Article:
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Wednesday, August 27, 2008

Occupational Hazards

Disclaimer- The following is a rant that may or may not reflect my feelings before or after this moment.

I was lulled by the break. Even the adjustment to learning I had MS was relatively smooth. I wonder what it would have been like without steroids. Would I have been as accepting or have adjusted just as quickly as I did? I will never know the answer to this question. What I do know is that now that I am back to work, nothing feels as easy as I expected it to be.

This is my fifth yearing of teaching. I planned well. I felt confident that the struggles I had encountered would make teaching again a breeze. I was a little worried about teaching five classes instead of four but overall, I felt confident and ready. I planned that I would never speed around like a maniac again. I also planned I would leave on time every day. Most of all I promised myself that encounters with students would leave me unruffled. I forgot about all the occupational hazards of teaching in a rough, low income public school. My top ten current issues are detailed below.

1) My student rosters change daily
2) Students are placed in the wrong classes so I end up serving multiple levels and abilities in one room
3) I am not given assistance to deal with all the levels, I need to "differentiate" for them and make it work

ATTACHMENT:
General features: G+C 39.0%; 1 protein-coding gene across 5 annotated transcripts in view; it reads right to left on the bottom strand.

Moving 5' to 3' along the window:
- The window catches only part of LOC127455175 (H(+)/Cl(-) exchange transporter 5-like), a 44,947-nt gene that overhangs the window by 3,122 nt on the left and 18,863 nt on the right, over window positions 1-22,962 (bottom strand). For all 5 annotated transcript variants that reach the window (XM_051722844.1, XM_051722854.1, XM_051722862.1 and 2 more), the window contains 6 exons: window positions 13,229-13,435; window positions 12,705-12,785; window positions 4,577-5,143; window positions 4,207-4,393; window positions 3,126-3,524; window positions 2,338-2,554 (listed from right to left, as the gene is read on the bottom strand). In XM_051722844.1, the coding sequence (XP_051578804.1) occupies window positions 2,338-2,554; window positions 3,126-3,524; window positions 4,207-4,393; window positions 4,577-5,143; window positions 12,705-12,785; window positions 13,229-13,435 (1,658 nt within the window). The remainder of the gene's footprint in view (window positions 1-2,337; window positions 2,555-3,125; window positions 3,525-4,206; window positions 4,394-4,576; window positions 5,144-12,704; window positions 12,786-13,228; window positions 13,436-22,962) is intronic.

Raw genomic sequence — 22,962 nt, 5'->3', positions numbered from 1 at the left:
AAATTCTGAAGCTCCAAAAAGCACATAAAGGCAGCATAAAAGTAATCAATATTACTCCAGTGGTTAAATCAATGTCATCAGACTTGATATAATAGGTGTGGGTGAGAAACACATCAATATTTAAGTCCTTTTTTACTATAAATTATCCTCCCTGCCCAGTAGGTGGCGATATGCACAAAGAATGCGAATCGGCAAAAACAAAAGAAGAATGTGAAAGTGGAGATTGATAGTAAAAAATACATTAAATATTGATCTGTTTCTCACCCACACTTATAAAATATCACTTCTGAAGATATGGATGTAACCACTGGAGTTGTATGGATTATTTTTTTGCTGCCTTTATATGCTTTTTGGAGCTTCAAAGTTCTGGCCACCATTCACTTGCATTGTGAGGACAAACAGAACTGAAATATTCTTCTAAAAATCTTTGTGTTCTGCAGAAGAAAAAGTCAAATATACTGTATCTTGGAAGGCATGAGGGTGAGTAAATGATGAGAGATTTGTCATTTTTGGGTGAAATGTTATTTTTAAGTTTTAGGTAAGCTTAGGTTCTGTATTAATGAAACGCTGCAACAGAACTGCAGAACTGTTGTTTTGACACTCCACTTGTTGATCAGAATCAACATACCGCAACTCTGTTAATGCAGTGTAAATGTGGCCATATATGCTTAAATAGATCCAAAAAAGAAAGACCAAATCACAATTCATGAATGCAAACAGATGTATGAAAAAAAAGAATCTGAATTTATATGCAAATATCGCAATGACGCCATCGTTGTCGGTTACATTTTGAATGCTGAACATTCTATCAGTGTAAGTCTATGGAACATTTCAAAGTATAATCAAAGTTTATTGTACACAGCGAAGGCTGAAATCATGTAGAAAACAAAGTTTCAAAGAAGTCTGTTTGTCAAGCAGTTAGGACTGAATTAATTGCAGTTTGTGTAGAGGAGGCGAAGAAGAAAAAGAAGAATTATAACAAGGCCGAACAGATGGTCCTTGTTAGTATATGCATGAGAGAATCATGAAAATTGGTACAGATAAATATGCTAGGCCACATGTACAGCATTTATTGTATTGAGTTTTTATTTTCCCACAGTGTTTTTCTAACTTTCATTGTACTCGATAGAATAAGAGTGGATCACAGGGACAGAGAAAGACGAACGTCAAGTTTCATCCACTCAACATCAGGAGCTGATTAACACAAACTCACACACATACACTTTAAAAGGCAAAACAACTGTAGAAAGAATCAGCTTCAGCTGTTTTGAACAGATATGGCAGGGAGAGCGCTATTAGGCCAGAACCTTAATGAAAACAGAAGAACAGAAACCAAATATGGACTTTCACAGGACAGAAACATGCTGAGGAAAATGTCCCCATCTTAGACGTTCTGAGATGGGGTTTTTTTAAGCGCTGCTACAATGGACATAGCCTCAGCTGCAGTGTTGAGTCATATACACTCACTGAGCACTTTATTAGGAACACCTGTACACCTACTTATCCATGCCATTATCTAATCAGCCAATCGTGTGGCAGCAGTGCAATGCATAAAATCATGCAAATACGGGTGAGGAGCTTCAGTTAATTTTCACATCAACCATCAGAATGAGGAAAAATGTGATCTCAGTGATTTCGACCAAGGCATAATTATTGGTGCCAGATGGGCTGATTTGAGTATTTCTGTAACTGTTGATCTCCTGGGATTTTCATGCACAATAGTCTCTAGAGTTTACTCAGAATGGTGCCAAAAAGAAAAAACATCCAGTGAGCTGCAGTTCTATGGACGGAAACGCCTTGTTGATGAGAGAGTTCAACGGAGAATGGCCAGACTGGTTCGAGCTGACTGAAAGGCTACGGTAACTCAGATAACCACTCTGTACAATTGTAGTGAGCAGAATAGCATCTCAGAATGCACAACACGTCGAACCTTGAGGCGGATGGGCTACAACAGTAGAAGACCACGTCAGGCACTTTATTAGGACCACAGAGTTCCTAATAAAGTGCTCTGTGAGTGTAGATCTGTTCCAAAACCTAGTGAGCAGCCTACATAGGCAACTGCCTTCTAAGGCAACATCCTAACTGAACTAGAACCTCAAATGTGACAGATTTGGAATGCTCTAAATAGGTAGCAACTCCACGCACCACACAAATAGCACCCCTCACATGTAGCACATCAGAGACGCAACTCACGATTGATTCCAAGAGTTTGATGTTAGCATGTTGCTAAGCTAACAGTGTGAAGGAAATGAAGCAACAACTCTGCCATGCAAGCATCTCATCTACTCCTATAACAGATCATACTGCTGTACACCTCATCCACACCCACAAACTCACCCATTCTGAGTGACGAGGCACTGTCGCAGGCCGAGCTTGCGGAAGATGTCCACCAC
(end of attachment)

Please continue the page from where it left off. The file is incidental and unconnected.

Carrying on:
4) No matter how much I set the expectation and teach respect, there is always a smart alec.
5) The best laid plans get tossed every time my roster changes and I keep reteaching the same stuff over and over with little progression
6) Some kids are just whiney and ungrateful
7) Some kids challenge everything you say and do just because
8) A duty-free lunch is never really duty-free
9) There is never enough time in the contract day (everything takes longer than planned)
10) The bosses find a way to slip in additional responsibilities that don't fit into the contract day either

I could keep ranting but I realize that I am engaging in unproductive thought. Now that I have gotten this off my chest, perhaps I can focus again.

I remember that when I went to teacher school that there was a statistic about how something like 50% or more of teachers won't stay in the profession past their first five years. I think some of the complaints I listed explain why. I am a "natural" teacher and I truly love what I do but at times I ask myself, "Can I do this for the next thirty years?" I wonder if all teachers feel this way at times or if this is just the problem with serving in tough schools. I hope in my heart of hearts that I can find a way to reconnect with what I love about this profession. Before me I only see the tediousness of trying to cram an education into those with low skills and little willingness to push themselves.